The FBI says the operation rescued 105 children who were forced into prostitution in the US and arrested 150 people it described as pimps and others in a series of raids in 76 American cities.
ASSOCIATED PRESS Enlarge
WASHINGTON — Authorities rescued 105 children, including one in Toledo, who were forced into prostitution and arrested 150 pimps and others in a three-day law enforcement sweep in 76 American cities, the FBI said today. The victims, almost all girls, range in age from 13 to 17.
The largest numbers of children rescued were in San Francisco, Detroit, Milwaukee, Denver and New Orleans. The campaign, known as Operation Cross Country, was conducted under the FBI’s Innocence Lost initiative.
It was not immediately known if any of northwest Ohio's 22 arrests on charges related to prostitution involved minors, David Dustin, spokesman for the FBI's Toledo office, said.
"I am grateful for the continued efforts to rescue victims from criminals who profit from these detestable crimes," Ohio Rep. Teresa Fedor said in a released statement. "It is imperative for lawmakers and law enforcement to remain committed to protecting Ohioans from the scourge of human trafficking."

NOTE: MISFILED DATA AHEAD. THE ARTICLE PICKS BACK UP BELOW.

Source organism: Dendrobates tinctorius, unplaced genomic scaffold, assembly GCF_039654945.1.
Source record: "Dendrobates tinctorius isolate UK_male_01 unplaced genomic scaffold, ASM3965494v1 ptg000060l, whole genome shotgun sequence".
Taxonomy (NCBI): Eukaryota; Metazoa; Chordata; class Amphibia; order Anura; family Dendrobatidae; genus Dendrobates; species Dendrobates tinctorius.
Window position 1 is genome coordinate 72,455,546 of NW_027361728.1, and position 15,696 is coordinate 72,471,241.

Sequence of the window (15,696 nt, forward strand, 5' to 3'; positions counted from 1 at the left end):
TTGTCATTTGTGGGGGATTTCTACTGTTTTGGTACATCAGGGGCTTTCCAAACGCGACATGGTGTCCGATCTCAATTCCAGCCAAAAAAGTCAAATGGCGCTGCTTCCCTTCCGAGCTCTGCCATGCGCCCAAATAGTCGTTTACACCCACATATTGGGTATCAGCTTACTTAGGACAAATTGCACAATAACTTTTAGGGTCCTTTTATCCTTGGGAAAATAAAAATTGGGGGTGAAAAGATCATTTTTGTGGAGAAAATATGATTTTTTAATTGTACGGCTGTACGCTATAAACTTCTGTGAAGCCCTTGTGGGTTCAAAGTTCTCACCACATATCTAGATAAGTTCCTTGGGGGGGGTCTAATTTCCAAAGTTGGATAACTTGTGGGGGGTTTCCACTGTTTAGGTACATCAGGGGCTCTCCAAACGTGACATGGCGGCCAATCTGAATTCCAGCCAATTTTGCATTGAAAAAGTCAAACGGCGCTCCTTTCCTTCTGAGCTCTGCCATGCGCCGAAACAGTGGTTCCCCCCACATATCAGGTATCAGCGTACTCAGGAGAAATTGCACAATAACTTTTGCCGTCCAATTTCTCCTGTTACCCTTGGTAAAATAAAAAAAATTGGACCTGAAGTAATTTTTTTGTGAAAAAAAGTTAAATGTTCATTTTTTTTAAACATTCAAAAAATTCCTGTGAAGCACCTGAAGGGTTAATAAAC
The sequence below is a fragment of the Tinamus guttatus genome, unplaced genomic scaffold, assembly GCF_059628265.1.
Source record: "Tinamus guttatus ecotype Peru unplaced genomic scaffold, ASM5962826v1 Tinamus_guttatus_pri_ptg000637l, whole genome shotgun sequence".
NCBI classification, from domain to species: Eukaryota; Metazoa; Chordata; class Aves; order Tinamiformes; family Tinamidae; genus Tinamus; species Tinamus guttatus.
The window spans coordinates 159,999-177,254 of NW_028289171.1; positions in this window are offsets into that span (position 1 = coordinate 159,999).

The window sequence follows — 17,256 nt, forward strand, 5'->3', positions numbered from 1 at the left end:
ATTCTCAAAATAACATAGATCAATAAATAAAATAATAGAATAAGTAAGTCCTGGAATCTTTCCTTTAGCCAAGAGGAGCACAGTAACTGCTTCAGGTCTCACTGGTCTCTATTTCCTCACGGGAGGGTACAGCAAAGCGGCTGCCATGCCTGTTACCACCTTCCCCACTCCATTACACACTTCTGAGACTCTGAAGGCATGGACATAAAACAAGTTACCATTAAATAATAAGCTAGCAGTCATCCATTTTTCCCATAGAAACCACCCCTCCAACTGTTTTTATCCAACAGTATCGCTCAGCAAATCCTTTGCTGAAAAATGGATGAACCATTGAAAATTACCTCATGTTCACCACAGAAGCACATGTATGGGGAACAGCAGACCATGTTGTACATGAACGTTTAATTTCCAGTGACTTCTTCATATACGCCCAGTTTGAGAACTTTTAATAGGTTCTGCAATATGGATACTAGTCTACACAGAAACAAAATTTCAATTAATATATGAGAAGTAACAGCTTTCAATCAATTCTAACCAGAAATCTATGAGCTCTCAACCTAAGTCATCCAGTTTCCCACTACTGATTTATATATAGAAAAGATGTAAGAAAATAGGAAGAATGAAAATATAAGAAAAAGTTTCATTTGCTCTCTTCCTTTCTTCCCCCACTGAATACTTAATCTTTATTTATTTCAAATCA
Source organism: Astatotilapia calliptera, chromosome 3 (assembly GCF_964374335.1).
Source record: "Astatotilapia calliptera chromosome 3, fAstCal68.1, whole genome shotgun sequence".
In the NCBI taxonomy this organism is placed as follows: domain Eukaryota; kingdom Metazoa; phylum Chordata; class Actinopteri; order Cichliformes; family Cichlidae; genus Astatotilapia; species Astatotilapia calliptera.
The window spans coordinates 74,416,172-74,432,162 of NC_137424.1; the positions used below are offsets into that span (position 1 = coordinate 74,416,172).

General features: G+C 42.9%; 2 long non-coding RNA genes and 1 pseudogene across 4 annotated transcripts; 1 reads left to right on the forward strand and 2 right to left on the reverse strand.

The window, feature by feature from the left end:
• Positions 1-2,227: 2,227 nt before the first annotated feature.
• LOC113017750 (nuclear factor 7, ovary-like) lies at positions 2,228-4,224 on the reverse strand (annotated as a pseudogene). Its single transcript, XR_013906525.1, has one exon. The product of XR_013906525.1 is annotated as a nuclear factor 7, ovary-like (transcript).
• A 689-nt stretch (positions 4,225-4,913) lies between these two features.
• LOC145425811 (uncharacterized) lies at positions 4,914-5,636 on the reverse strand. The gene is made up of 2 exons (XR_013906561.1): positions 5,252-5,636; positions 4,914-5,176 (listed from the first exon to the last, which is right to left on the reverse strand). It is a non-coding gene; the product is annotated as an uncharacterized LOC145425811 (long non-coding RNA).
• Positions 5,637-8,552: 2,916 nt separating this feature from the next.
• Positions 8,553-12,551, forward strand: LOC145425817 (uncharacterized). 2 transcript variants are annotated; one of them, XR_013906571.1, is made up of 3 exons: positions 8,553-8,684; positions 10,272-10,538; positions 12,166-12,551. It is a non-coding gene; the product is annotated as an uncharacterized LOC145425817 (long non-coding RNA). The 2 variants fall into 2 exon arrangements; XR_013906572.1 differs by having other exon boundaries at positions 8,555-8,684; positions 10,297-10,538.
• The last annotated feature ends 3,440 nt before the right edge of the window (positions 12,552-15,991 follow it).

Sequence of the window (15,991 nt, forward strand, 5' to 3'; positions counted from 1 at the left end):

Some 230 agencies participated in what was known as the Operation Cross Country enforcement campaign, including area agencies involved with the FBI Northwest Ohio Violent Crimes Against Children Task Force.
"There's some ongoing investigations which I really can't get into. But typically with the identification and recovery of a child, oftentimes it may trigger the start of a case," Mr. Dustin said. "And it may take awhile to actually develop that case to where someone's charged."
The FBI said the campaign has resulted in rescuing 2,700 children since 2003.
“Child prostitution remains a persistent threat to children across the country,” Ron Hosko, assistant director of the bureau’s criminal investigative division, told a press conference.
The investigations and convictions of 1,350 have led to life imprisonment for 10 pimps and the seizure of more than $3.1 million in assets.
For the past decade, the FBI has been attacking the problem in partnership with a non-profit group, the National Center for Missing and Exploited Children.
John Ryan, the head of the center, called the problem “an escalating threat against America’s children.”
The Justice Department has estimated that nearly 450,000 children run away from home each year and that one-third of teens living on the street will be lured toward prostitution within 48 hours of leaving home.
Congress has introduced legislation that would require state law enforcement, foster care and child welfare programs to identify children lured into sex trafficking as victims of abuse and neglect eligible for the appropriate protections and services.
“In much of the country today if a girl is found in the custody of a so-called pimp she is not considered to be a victim of abuse, and that’s just wrong and defies common sense,” Sen. Ron Wyden, D-Ore., said during a Senate Finance Committee hearing last month. Wyden co-sponsored the bill with Sen. Rob Portman, R-Ohio.